This Article is From Aug 20, 2013

Renowned rationalist Narendra Dabholkar shot dead in Pune

Renowned rationalist Narendra Dabholkar shot dead in Pune

Anti-superstition activist Narendra Dabholkar was shot dead in Pune today

Pune: Renowned rationalist Narendra Dabholkar, who fought for a law against superstition and black magic, was shot dead this morning in Pune in Maharashtra, an incident which sparked grief and outrage in the city and his hometown Satara.

The 70-year-old was on his morning walk when he was shot near the Omkareshwar Bridge in the city by gunmen on a motorcycle. The police said four shots were fired at him at close range, two of which hit him in the back of his head.

The police have released the sketch of the suspect, believed to be around 25 years old.

In Dr Dabholkar's hometown Satara, thousands came out on the streets to pay tribute to a man loved and respected for his campaign against superstition and self-appointed godmen.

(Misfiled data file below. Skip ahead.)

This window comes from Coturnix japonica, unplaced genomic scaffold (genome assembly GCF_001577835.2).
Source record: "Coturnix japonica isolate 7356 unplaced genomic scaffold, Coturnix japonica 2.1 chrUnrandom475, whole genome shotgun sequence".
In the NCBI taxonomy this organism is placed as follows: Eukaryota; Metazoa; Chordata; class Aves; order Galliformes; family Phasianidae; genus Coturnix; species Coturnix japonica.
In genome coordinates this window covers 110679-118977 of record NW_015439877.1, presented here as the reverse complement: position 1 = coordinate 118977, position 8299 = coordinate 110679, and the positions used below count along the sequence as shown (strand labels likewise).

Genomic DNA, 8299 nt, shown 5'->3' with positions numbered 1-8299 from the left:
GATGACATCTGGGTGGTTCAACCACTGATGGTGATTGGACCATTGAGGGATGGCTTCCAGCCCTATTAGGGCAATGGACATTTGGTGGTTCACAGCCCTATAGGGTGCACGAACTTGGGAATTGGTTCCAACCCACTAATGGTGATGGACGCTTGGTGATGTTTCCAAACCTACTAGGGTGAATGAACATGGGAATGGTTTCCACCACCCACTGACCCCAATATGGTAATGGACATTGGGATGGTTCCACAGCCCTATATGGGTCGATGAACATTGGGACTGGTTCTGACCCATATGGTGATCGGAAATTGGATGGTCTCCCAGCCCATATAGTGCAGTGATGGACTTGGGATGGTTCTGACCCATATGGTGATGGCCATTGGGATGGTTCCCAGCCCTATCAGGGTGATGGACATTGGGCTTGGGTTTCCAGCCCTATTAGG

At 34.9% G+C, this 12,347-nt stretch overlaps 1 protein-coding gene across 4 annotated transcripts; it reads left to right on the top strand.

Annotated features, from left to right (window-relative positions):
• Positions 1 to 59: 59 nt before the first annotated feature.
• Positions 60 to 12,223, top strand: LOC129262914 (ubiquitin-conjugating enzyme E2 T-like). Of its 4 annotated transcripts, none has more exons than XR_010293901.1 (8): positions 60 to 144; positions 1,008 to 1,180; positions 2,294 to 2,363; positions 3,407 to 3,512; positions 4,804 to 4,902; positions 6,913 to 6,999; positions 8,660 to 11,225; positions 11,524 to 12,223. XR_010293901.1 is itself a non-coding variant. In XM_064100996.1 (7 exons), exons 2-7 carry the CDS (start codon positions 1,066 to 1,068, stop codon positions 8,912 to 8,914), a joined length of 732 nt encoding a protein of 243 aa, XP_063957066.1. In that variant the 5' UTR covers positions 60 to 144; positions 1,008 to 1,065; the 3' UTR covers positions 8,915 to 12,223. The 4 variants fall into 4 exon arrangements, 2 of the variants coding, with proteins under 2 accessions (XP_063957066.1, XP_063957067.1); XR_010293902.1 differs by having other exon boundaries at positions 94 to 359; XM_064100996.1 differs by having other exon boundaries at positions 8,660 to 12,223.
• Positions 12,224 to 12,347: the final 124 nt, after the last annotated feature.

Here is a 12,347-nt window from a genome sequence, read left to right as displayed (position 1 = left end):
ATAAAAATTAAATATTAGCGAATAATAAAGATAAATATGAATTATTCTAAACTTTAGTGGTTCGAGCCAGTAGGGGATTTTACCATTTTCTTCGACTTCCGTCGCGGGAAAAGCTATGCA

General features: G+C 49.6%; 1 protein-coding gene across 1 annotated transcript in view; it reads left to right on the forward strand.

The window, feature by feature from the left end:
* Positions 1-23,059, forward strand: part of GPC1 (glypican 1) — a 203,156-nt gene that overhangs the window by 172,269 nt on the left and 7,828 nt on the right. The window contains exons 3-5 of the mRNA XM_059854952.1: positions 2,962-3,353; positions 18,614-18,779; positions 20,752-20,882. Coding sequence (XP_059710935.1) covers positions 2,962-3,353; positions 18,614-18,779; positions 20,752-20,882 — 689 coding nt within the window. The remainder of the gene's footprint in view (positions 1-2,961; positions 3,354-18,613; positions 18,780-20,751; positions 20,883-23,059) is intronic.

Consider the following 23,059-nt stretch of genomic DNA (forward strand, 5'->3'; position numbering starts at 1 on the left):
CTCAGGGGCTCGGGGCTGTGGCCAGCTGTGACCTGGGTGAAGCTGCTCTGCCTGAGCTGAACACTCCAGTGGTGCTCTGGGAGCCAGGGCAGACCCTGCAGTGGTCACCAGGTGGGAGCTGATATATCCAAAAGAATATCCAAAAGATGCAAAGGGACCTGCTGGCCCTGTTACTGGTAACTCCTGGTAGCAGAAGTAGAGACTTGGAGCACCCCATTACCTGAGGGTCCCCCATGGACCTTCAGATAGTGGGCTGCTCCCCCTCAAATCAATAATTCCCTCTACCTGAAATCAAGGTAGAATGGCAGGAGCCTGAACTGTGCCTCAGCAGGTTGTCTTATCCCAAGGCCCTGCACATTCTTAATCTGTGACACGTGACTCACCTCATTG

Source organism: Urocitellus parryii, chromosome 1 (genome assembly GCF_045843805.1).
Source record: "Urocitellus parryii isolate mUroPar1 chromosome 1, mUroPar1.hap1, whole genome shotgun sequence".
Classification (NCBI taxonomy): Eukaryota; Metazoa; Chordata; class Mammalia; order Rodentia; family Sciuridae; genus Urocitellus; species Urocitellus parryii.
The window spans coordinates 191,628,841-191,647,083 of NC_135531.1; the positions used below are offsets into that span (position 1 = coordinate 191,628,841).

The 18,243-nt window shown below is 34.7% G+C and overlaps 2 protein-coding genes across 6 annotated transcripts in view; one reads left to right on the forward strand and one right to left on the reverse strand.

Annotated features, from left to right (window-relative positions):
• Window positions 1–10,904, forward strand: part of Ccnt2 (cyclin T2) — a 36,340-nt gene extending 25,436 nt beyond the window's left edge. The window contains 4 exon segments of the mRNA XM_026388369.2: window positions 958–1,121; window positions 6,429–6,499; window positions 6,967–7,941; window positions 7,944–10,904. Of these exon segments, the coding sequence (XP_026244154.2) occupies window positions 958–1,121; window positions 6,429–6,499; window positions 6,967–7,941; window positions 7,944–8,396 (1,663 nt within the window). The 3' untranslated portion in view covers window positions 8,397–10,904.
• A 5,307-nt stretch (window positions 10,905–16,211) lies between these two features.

Political parties also announced a shutdown in Pune on Wednesday. All autorickshaws will stay off the roads.

Announcing Rs 10 lakh for any information on the murder, the Maharashtra government called it a planned killing and slammed the police for failing to protect the senior activist.

"The incident is a blot on the state police and the government," said Maharashtra's Deputy Chief Minister Ajit Pawar.

Dr Dabholkar's murder comes days after the Maharashtra government assured that it would introduce the anti-superstition Bill - opposed by many rightwing groups as "anti-Hindu." It was his campaign that led the state government to draft the Bill.

"The investigation has been handed over to the Pune crime branch," said Maharashtra Home Minister RR Patil. "It is serious and I appeal to the people to keep calm."

A reputed rationalist known for his campaigns against superstition, Dr Dabholkar had for many years pushed for an anti-superstition Bill in the state assembly. He had also authored several books and was the editor of the "Sadhana" magazine devoted to promoting progressive and critical thinking.